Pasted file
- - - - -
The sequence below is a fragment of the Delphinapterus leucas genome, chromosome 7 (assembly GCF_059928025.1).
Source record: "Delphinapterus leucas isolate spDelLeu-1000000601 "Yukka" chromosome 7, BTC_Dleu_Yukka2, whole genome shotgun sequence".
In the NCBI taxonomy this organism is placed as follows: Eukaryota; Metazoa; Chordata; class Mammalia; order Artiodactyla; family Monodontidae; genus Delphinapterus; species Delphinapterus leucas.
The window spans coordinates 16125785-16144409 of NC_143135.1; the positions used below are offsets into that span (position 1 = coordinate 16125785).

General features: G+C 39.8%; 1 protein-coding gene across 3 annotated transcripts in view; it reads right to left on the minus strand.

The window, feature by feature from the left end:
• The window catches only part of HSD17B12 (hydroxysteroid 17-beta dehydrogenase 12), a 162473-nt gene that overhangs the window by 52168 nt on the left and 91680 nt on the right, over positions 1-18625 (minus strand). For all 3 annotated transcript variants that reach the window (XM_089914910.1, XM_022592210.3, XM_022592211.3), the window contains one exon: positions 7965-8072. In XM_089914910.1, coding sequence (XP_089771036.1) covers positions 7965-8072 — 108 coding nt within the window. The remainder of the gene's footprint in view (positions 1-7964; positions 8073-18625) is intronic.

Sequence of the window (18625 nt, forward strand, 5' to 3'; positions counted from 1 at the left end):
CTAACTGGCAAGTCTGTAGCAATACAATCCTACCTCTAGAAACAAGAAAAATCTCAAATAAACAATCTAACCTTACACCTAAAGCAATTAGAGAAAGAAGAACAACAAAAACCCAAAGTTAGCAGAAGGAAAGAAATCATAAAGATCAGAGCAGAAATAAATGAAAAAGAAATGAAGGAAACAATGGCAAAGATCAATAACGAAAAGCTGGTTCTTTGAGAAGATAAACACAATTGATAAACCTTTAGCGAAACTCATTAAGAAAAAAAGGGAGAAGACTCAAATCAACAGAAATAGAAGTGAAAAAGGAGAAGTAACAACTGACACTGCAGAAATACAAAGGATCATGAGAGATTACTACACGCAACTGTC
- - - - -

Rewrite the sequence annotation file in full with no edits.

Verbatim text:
The sequence below is a fragment of the Delphinapterus leucas genome, chromosome 7 (assembly GCF_059928025.1).
Source record: "Delphinapterus leucas isolate spDelLeu-1000000601 "Yukka" chromosome 7, BTC_Dleu_Yukka2, whole genome shotgun sequence".
In the NCBI taxonomy this organism is placed as follows: Eukaryota; Metazoa; Chordata; class Mammalia; order Artiodactyla; family Monodontidae; genus Delphinapterus; species Delphinapterus leucas.
The window spans coordinates 16125785-16144409 of NC_143135.1; the positions used below are offsets into that span (position 1 = coordinate 16125785).

General features: G+C 39.8%; 1 protein-coding gene across 3 annotated transcripts in view; it reads right to left on the minus strand.

The window, feature by feature from the left end:
• The window catches only part of HSD17B12 (hydroxysteroid 17-beta dehydrogenase 12), a 162473-nt gene that overhangs the window by 52168 nt on the left and 91680 nt on the right, over positions 1-18625 (minus strand). For all 3 annotated transcript variants that reach the window (XM_089914910.1, XM_022592210.3, XM_022592211.3), the window contains one exon: positions 7965-8072. In XM_089914910.1, coding sequence (XP_089771036.1) covers positions 7965-8072 — 108 coding nt within the window. The remainder of the gene's footprint in view (positions 1-7964; positions 8073-18625) is intronic.

Sequence of the window (18625 nt, forward strand, 5' to 3'; positions counted from 1 at the left end):
CTAACTGGCAAGTCTGTAGCAATACAATCCTACCTCTAGAAACAAGAAAAATCTCAAATAAACAATCTAACCTTACACCTAAAGCAATTAGAGAAAGAAGAACAACAAAAACCCAAAGTTAGCAGAAGGAAAGAAATCATAAAGATCAGAGCAGAAATAAATGAAAAAGAAATGAAGGAAACAATGGCAAAGATCAATAACGAAAAGCTGGTTCTTTGAGAAGATAAACACAATTGATAAACCTTTAGCGAAACTCATTAAGAAAAAAAGGGAGAAGACTCAAATCAACAGAAATAGAAGTGAAAAAGGAGAAGTAACAACTGACACTGCAGAAATACAAAGGATCATGAGAGATTACTACACGCAACTGTC